Athletes are very familiar with the negative effects of dehydration. Even a drop in body weight as small as 1.5% (about 2.5 pounds in a 165-pound cyclist) due to fluid loss can decrease your endurance.
Sweat rates vary from athlete to athlete, but can easily range from 1 to 2 quarts per hour, or even more in some individuals. Fluid losses clearly can add up during longer training sessions.
Depending on your chosen sport and your workout for that day, it may be easy to consume fluids during exercise, or it may not. Various training and racing scenarios make drinking accessible, while others present very limited drinking opportunities. But even the best exercise guzzlers can struggle to keep up with endurance fluid needs in challenging environmental conditions.
Because of these challenges, pre-hydrating to achieve a state of hyperhydration -- in which greater than normal body water can be stored -- presents another option in maximizing your athletic performance.
Start any training or racing situation in the euhydrated state -- with normal body fluid stores. But don't leave any pre-exercise hydration efforts to the last minute.
One lab study has shown that drinking even 2 full quarts of water over 45 minutes when already dehydrated, only replaced 60% of fluid losses. Much of this large fluid intake may also go toward urine production. So "catch-up" drinking is not the most effective hydration strategy.
If you anticipate that your sweat loss will not be easily replaced with drinking during exercise, it is better to hyperhydrate than not, though hyperhydrating is certainly not considered as effective as drinking enough fluid during exercise.
But keep in mind that athletes typically replace about 50% of their sweat losses during exercise, and even the "best drinkers" may only replace up to 80% of their sweat losses. So hyperhydrating could help delay dehydration in many training situations.
First of all, try at all costs to avoid beginning exercise in the dehydrated state. In the evening, drink 16 ounces of fluid. Your morning intake should also consist of 16 ounces of fluid. Of course, caffeine-free fluids have the best hydrating effect.
Next, if you train early in the morning, attempt to drink 4 - 8 ounces of fluid every 15 - 20 minutes during exercise.
If you do not train in the early morning, consume 8 - 10 ounces of fluid every hour during the day, after your 16-ounce morning intake. Then prepare adequately for a training session later in the day. About one hour before exercise, you can hyperhydrate by consuming 16 - 32 ounces of fluid. At this time, fluids such as sports drinks, which provide carbohydrate and small amounts of sodium, are likely to be the best choice and may have some hydration advantages over water.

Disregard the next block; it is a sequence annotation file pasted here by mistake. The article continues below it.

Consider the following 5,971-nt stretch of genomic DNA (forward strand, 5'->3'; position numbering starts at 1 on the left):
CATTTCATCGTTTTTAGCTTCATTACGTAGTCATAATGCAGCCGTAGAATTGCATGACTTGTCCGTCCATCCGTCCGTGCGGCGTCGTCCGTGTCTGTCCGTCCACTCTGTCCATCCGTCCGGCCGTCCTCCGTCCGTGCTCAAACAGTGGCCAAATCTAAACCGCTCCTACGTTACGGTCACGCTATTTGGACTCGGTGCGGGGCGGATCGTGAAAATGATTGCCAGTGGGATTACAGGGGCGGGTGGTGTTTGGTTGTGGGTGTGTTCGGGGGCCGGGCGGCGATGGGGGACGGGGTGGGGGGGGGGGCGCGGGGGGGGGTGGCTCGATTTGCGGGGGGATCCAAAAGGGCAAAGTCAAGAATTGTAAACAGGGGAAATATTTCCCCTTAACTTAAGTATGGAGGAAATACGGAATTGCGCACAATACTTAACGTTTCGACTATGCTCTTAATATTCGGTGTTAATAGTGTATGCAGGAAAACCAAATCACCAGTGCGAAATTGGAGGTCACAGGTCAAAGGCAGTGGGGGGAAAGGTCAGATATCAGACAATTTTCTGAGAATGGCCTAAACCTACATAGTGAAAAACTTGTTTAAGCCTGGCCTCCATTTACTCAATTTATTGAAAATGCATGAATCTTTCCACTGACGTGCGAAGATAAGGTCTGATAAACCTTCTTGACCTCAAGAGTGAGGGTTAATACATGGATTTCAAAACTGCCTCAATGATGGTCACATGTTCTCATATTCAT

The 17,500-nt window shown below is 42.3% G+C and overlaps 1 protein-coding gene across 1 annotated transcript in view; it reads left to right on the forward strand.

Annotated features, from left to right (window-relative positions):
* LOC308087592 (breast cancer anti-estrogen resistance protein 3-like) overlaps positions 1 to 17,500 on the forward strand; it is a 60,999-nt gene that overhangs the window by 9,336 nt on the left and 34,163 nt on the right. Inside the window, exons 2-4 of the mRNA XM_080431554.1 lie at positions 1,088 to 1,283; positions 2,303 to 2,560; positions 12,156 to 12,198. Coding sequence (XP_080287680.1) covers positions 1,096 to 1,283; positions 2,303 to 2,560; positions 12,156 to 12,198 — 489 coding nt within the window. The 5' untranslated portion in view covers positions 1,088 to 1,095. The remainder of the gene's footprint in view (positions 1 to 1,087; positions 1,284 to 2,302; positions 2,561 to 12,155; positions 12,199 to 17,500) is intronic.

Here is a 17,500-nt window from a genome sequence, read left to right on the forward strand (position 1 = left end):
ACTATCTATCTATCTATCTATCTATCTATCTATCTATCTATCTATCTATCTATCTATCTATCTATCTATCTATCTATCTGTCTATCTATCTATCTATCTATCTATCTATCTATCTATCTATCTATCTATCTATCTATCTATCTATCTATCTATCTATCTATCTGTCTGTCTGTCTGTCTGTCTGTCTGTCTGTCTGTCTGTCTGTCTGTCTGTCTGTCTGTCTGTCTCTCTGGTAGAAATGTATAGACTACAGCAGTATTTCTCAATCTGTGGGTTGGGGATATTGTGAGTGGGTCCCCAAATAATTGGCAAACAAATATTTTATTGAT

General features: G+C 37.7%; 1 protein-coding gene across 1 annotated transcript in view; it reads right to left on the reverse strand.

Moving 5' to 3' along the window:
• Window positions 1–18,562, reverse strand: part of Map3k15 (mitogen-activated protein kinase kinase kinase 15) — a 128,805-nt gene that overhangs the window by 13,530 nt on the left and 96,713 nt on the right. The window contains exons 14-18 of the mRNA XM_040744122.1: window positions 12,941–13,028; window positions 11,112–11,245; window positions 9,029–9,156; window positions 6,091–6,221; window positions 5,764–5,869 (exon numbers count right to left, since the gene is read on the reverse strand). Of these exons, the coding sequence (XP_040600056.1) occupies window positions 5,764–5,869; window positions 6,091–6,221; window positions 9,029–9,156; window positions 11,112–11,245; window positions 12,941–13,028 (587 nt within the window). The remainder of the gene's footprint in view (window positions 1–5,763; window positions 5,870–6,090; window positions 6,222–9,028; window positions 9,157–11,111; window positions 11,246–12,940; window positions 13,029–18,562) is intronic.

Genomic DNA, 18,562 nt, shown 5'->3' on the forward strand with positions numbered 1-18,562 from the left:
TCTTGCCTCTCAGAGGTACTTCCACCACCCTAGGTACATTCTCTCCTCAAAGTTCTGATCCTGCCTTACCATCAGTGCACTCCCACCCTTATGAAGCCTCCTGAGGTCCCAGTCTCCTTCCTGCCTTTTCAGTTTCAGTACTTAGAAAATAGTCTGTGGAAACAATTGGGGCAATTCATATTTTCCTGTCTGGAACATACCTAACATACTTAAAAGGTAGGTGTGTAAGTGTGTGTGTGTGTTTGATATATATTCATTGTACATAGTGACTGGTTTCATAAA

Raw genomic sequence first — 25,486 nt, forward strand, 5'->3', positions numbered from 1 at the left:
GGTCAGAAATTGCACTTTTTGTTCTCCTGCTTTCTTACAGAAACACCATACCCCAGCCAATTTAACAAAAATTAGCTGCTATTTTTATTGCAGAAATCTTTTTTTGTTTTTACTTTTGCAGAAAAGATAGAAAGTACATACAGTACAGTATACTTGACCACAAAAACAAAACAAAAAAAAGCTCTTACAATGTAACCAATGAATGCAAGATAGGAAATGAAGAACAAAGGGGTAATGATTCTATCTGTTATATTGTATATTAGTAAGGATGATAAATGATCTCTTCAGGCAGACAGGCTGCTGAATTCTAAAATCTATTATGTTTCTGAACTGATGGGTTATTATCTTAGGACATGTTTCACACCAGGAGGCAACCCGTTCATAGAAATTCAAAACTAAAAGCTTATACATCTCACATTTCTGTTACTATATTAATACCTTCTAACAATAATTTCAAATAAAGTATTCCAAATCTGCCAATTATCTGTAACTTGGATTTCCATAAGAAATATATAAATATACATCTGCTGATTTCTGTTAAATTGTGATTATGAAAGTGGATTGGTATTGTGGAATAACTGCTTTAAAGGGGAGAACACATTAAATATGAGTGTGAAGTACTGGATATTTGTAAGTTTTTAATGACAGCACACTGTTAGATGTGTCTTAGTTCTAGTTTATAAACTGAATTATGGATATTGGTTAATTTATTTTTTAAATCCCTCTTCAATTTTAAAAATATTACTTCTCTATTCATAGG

After this one-hour pre-exercise fluid intake, fill fluid stores to the brim by drinking another 8 - 16 ounces fluid, 20 minutes prior to training.
It is best to practice these fluid-intake guidelines prior to training. Some athletes may experience gastrointestinal discomfort with these large recommended fluid volumes. If your current intake needs to be increased in order to hyperhydrate, increase volumes slowly and assess your own personal tolerances.
Don't forget to drink adequately during training whenever possible. About 4 to 8 ounces every 15 to 20 minutes is recommended. For exercise lasting longer than 60 minutes, you may want to consider use of a sports drink.
One of the best gauges of your drinking efforts during exercise is to weigh yourself before and after training. Every pound of weight loss represents 16 ounces of fluid loss. However, to compensate for urine losses when rehydrating, consume 24 ounces of fluid for every pound of weight loss after exercise.
If your pre- and post-exercise weigh-ins do reflect some fluid loss, you need to practice drinking more during exercise.
Monique Ryan, MS, RD is a sports nutritionist and author of "Sports Nutrition for Endurance Athletes." For information on her programs visit moniqueryan.com or to purchase her book Sports Nutrition for Endurance Athletes click here. She provides sports nutrition programs for endurance athletes of all levels all over the country, and has worked with professional triathletes, the Saturn Cycling Team, and is a member of the Performance Enhancement Team for USA Triathlon.
Listen to our interview with Monique Ryan on the Sports You Do Show, in which she answered your nutrition questions!
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